Proverbs 28:14

Happy is the man that feareth alway: but he that hardeneth his heart shall fall into mischief.
– Proverbs 28:14

The saying contrasts two conditions—fearing always and hardening the heart. Proper fear causes one to avoid evil and the envy of sinners (Proverbs 3:7; 23:17) and is a mark of a wise man (Proverbs 14:16). Such fear leads a man to blessing, or happiness. Hardening the heart means avoiding the instructions of wisdom and warnings of conscience (Proverbs 21:29). Such hardening leads to mischief, or evil (Proverbs 24:16).

Proverbs 24:21

My son, fear thou the LORD and the king: and meddle not with them that are given to change:
– Proverbs 24:21

Verses 21-22 form the last saying in this set of the “Words of the Wise.” The last saying teaches fear, or respect, of authority. We reverence the civil authority as God’s appointed authority (Romans 13:1-7; 1 Peter 2:17). The word for meddle means to braid. The word for given to change means to alter. Wisdom teaches not to be mixed up with rebels and agitators. Peter gave similar warning (1 Peter 4:15). This saying starts with the fear of Yahweh, which is the beginning of wisdom and the ground for respect of authority.

Listen to the Proverbs sermon series

Proverbs 23:17

Let not thine heart envy sinners: but be thou in the fear of the LORD all the day long.
– Proverbs 23:17

Verses 17 and 18 form a wise saying about the informed perspective of wisdom. The word for envy means jealousy when used in the negative sense. It’s not uncommon to be envious of sinners (Psalm 37:1; 73:3). Such envy is contrasted in this saying with the fear of the Lord, which we know is the beginning of wisdom (Proverbs 1:7). Wisdom teaches to not envy the momentarily prosperous (Proverbs 3:31; 24:1), but rather to understand wisdom that knows the fear of the Lord is better than momentary success (Proverbs 15:16; 28:14).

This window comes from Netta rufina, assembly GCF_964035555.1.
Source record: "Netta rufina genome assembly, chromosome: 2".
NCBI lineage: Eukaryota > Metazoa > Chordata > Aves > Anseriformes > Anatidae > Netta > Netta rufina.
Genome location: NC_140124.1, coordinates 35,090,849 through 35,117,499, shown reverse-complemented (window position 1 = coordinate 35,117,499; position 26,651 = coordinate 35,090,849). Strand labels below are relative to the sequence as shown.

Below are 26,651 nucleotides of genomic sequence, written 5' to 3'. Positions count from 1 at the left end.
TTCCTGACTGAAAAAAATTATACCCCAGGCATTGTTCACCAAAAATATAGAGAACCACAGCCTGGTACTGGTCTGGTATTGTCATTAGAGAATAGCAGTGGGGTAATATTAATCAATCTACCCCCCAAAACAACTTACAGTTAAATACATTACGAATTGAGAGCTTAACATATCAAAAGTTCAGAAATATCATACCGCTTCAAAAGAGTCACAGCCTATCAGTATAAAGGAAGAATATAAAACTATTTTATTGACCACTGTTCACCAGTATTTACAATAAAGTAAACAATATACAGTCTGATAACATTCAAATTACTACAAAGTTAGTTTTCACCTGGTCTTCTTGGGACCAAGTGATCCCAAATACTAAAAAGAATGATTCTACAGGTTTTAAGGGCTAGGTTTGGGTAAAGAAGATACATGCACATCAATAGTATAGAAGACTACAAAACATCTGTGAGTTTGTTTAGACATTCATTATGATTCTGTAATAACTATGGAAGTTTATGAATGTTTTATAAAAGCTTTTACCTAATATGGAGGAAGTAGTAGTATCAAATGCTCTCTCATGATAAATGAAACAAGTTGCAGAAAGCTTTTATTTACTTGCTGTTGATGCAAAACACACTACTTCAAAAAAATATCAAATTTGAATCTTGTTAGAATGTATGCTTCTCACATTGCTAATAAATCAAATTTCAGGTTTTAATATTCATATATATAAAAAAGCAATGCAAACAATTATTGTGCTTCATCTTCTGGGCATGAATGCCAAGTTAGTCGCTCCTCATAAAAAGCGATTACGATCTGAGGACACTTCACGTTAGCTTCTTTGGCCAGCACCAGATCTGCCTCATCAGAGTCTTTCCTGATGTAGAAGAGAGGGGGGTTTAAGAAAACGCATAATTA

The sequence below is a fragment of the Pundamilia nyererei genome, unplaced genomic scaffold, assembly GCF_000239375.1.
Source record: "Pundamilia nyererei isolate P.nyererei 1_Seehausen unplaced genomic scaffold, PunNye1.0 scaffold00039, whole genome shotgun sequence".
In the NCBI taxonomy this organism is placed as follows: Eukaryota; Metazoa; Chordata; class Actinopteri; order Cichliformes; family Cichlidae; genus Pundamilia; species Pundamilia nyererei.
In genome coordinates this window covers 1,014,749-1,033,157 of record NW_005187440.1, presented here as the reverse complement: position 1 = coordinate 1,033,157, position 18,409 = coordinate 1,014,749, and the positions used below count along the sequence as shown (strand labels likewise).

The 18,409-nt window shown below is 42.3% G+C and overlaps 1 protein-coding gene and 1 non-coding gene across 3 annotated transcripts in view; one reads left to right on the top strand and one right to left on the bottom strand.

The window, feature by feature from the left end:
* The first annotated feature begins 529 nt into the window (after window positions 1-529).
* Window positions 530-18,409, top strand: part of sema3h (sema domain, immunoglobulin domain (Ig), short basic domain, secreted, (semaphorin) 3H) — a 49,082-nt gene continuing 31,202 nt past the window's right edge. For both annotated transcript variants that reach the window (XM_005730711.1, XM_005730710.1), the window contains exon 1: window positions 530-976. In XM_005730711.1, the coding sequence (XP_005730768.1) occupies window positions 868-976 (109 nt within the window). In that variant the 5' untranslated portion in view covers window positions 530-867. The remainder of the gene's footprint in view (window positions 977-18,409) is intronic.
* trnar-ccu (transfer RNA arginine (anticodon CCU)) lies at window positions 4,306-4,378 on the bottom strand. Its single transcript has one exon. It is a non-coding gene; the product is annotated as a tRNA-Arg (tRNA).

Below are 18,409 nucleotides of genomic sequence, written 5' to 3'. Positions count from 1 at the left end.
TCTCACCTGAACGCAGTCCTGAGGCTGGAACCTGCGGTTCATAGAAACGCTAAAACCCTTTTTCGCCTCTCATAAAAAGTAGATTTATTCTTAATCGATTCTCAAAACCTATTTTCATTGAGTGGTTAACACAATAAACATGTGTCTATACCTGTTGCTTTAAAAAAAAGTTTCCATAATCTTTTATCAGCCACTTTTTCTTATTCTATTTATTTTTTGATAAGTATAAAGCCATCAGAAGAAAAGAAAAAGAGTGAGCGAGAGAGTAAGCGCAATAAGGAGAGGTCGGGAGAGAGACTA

Listen to the Proverbs sermon series

Proverbs 22:19

That thy trust may be in the LORD, I have made known to thee this day, even to thee.
– Proverbs 22:19

This verse continues the benefits of the humble commitment to acquire wisdom. Growing in wisdom means a deepening trust in the Lord God. This gives us a view of the true nature of wisdom. Wisdom is not to grow our heads so we trust in our own intelligence. Acquiring true wisdom will mean fearing the Lord, forsaking your own inclinations, and faithfully clinging to him (Proverbs 3:5-7).

Listen to the Proverbs sermon series

Proverbs 22:4

By humility and the fear of the LORD are riches, and honor, and life.
– Proverbs 22:4

The beginning by expresses a consequence. The condition is humility and fear of the Lord. The result, or reward, is riches, honor, and life. The word for humility means condescension, modesty, or meekness. The word is set opposite haughtiness in Proverbs 18:12. Pride brings destruction, but true honor is preceded by humility (Proverbs 11:2; 16:5, 18-19; 29:23). Fear and humility are the necessary conditions for acquiring wisdom (Proverbs 2:5; 8:13; 9:10). The rewards of wisdom are elsewhere expressed in these terms (Proverbs 3:16; 21:21).

Listen to the Proverbs sermon series

Proverbs 19:23

The fear of the LORD tendeth to life: and he that hath it shall abide satisfied; he shall not be visited with evil.
– Proverbs 19:23